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Tammy Baldwin calls for 'meaningful analysis' of alternatives to high-voltage power line

Tammy Baldwin calls for 'meaningful analysis' of alternatives to high-voltage power line

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U.S. Sen. Tammy Baldwin has joined opponents of a proposed high-voltage power line in criticizing the federal government’s environmental review of the $500 million project, known as Cardinal-Hickory Creek.

Baldwin, D-Madison, called on the Department of Agriculture’s Rural Utilities Service to conduct “a meaningful analysis” of alternatives to the 345-kilovolt transmission line as well as other possible spots to cross the Mississippi River.

“While I support the Rural Utilities Service’s mission to improve rural electricity infrastructure, it is also important to comprehensively evaluate the need for new transmission infrastructure, particularly when much of the cost of this construction will be borne by electricity ratepayers for decades to come,” Baldwin wrote in a letter sent Tuesday.

Baldwin is a member of the Senate’s appropriations subcommittee, which oversees funding for Rural Development agencies.

A joint venture of American Transmission Co., ITC Midwest and Dairyland Power Cooperative, the line would stretch more than 100 miles between Dubuque and Middleton.

Fighting for views and livelihoods in the Driftless Area

Proponents, including the utilities and some environmental groups, say it would deliver cheap, clean wind energy from Iowa, saving ratepayers money. Opponents say the line is not needed, would support fossil fuel use and would be a blight on the landscape.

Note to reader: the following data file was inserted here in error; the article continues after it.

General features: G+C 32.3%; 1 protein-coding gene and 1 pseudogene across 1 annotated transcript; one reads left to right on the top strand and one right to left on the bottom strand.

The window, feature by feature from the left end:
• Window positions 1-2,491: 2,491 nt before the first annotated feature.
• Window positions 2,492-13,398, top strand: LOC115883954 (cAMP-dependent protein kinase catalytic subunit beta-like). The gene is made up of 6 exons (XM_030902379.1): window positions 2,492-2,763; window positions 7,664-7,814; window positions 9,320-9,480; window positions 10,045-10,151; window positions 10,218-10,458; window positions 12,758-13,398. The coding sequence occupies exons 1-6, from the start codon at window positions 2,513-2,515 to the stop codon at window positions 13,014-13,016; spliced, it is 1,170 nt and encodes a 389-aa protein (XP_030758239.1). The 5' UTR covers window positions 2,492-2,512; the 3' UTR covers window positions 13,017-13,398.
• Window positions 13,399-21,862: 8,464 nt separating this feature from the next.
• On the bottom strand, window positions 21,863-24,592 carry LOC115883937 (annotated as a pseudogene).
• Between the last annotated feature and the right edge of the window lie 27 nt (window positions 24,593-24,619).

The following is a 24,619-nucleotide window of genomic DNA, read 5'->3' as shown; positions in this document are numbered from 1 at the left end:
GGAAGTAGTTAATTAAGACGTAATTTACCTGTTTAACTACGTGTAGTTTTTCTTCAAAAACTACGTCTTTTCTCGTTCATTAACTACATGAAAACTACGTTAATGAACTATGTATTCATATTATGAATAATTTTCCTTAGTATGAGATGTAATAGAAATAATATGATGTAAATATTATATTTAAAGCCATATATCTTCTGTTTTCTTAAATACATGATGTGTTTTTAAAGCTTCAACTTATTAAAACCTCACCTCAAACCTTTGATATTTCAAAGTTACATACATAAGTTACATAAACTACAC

The costs — and any possible benefits — would be shared by ratepayers in 12 states. Wisconsin’s share is about $70 million.

The Rural Utilities Service, which has been asked to finance Dairyland’s 9% share of the project, is coordinating the federal environmental review.

Cardinal-Hickory Creek map

Opponents of the project, including the Driftless Area Land Conservancy and Wisconsin Wildlife Foundation, say the agency has failed to consider alternatives, such as upgrades to lower-voltage power lines and investments in energy efficiency, small-scale solar generation and battery storage.

The draft review dismissed each of five such strategies as impractical alternatives to the power line but did not consider them as a package.

Howard Learner is executive director of the Environmental Law & Policy Center, which is representing the conservation groups. He calls the 627-page review “superficial and deeply flawed,” pointing to a case in the Pacific Northwest where a $1 billion power line was canceled in favor of alternatives that have so far cost less than $5 million per year.

“The RUS clearly has to look at alternatives as a matter of law, as a matter of policy, and as a matter of common sense,” Learner said.

Howard Learner


Learner also notes the draft environmental review analyzed only two possible routes, both of which cut through the Upper Mississippi River National Wildlife and Fish Refuge and the environmentally sensitive Driftless region of southwestern Wisconsin.

Public comments on the draft review were due Monday. Rural Development spokeswoman Jessica Mancel said Friday the final environmental review is scheduled to be published Oct. 18.

The project would require approval from the Wisconsin Public Service Commission, which has until Sept. 30 to review the application.

1998 law to speed approval of utility projects creates challenge in controversial power line case

In a statement, ATC defended the regulatory process.

“The project’s significant benefits and potential impacts are being thoroughly reviewed by state and federal agencies,” the statement said in part. “We encourage anyone who is interested in the project to review the extensive amount of detailed materials and information that is available as part of the regulatory reviews.”


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